Kanji is a complicated writing system that’s beyond the scope of this guide. Even native Japanese speakers spend years achieving fluency with kanji—learning 2,000+ characters isn’t doable in just a month!
However, you should definitely look into some of these resources that explain the common Japanese writing system called hiragana:
- “Learn Hiragana: The Ultimate Guide” by Tofugu is a thorough visual guide to hiragana that uses images to help readers remember characters in a way they’ll never forget.
- “Learn Japanese Hiragana” by Guide to Japanese has handy charts with stroke order and pronunciation guides for each character.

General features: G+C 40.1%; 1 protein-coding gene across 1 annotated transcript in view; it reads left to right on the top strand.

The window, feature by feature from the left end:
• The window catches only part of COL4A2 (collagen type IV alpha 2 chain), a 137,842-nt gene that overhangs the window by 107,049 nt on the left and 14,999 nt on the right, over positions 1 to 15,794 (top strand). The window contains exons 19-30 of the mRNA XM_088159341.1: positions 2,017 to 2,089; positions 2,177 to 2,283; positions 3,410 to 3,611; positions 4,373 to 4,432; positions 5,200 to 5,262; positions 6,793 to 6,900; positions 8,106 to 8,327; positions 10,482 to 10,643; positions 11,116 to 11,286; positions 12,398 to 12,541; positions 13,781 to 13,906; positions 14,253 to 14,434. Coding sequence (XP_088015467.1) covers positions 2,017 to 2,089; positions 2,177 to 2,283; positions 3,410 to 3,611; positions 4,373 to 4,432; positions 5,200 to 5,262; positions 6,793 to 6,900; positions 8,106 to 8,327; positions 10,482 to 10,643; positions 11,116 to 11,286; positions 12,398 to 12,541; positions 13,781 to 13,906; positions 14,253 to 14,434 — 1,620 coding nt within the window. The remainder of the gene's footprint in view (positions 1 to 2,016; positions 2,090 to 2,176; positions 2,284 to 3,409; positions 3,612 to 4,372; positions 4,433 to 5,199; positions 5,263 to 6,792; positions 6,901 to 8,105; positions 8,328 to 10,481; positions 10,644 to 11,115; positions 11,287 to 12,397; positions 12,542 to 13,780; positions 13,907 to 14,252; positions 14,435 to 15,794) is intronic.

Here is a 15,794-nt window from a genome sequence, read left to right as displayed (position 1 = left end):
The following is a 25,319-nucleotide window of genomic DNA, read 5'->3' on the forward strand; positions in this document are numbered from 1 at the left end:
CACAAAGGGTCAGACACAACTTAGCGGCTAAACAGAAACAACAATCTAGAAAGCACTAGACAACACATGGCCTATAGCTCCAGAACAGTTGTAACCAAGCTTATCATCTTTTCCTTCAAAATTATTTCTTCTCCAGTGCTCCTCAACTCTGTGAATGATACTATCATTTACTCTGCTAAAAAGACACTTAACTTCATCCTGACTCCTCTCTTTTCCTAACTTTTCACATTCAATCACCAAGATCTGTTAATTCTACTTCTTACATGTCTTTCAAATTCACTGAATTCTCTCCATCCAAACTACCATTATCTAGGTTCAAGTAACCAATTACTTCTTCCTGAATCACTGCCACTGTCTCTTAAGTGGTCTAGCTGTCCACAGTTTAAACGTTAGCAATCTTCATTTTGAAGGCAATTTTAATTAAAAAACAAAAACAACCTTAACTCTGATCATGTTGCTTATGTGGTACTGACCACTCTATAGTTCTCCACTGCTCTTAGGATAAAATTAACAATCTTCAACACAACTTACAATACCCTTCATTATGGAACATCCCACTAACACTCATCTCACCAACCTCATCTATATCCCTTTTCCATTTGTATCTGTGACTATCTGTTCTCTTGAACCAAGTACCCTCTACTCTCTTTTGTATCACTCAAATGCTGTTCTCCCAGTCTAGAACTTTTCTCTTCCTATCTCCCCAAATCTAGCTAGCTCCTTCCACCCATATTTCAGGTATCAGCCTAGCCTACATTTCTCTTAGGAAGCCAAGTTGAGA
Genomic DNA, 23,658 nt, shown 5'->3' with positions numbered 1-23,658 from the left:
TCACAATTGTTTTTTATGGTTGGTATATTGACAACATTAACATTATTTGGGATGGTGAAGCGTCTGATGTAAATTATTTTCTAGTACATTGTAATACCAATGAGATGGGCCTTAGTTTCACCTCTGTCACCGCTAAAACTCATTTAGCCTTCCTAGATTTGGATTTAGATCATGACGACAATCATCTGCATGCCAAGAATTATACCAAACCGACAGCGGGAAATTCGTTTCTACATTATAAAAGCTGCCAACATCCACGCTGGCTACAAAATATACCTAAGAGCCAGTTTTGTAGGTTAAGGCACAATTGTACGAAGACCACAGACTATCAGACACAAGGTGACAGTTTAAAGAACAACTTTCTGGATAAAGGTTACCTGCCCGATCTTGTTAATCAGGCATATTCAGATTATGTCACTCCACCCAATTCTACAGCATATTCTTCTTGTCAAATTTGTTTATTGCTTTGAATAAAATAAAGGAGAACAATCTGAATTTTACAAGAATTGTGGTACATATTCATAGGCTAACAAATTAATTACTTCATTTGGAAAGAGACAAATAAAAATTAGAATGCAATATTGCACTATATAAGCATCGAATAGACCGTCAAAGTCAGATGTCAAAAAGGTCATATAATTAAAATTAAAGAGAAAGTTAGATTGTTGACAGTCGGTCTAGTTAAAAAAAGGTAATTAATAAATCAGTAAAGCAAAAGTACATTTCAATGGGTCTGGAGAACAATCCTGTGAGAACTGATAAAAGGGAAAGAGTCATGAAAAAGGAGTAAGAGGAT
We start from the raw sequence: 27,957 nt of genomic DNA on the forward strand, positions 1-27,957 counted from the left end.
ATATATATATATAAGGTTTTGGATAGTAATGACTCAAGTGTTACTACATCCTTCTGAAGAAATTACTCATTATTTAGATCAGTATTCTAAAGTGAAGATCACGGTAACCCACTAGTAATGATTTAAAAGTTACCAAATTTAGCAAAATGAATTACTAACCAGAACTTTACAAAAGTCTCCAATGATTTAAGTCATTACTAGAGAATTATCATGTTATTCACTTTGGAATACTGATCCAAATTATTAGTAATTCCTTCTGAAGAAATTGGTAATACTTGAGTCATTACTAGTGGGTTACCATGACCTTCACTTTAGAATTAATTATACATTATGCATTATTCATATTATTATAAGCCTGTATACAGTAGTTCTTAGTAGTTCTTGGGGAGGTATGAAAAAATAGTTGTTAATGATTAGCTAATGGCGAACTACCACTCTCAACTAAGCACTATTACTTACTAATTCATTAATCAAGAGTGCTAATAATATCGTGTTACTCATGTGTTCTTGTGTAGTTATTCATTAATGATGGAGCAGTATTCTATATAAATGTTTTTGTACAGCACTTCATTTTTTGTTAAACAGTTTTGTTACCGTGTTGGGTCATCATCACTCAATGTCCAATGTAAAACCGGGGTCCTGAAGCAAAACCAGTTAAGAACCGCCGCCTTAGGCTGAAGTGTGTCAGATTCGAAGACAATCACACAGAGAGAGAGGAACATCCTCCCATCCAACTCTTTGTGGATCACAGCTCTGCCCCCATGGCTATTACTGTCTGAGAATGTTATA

- “Read, Write, Repeat: Japanese Hiragana Practice for Beginners” from FluentU is a massive list of resources for hiragana practice, both reading and writing.
- “Hiragana Course 1” by Hiragana-Lesson introduces each character in groups with accompanying quizzes.
Some Japanese text is accompanied by hiragana readings of the included kanji (this is called furigana), so knowing hiragana is an excellent start to studying the written language.
Once you feel comfortable enough with hiragana, you can move on to learning the other writing systems of Japanese, starting with katakana then moving on to kanji—just be aware that kanji learning will be an ongoing process.
Don’t despair! Take it one step at a time.
4. Talk and Listen to Native Japanese Speakers
You’ll hear any linguistic teacher tell you this: If you want to understand a new language, you can’t just study on paper. You’ll need to listen to native speakers.
This is true for many reasons, the biggest one being comprehension skills.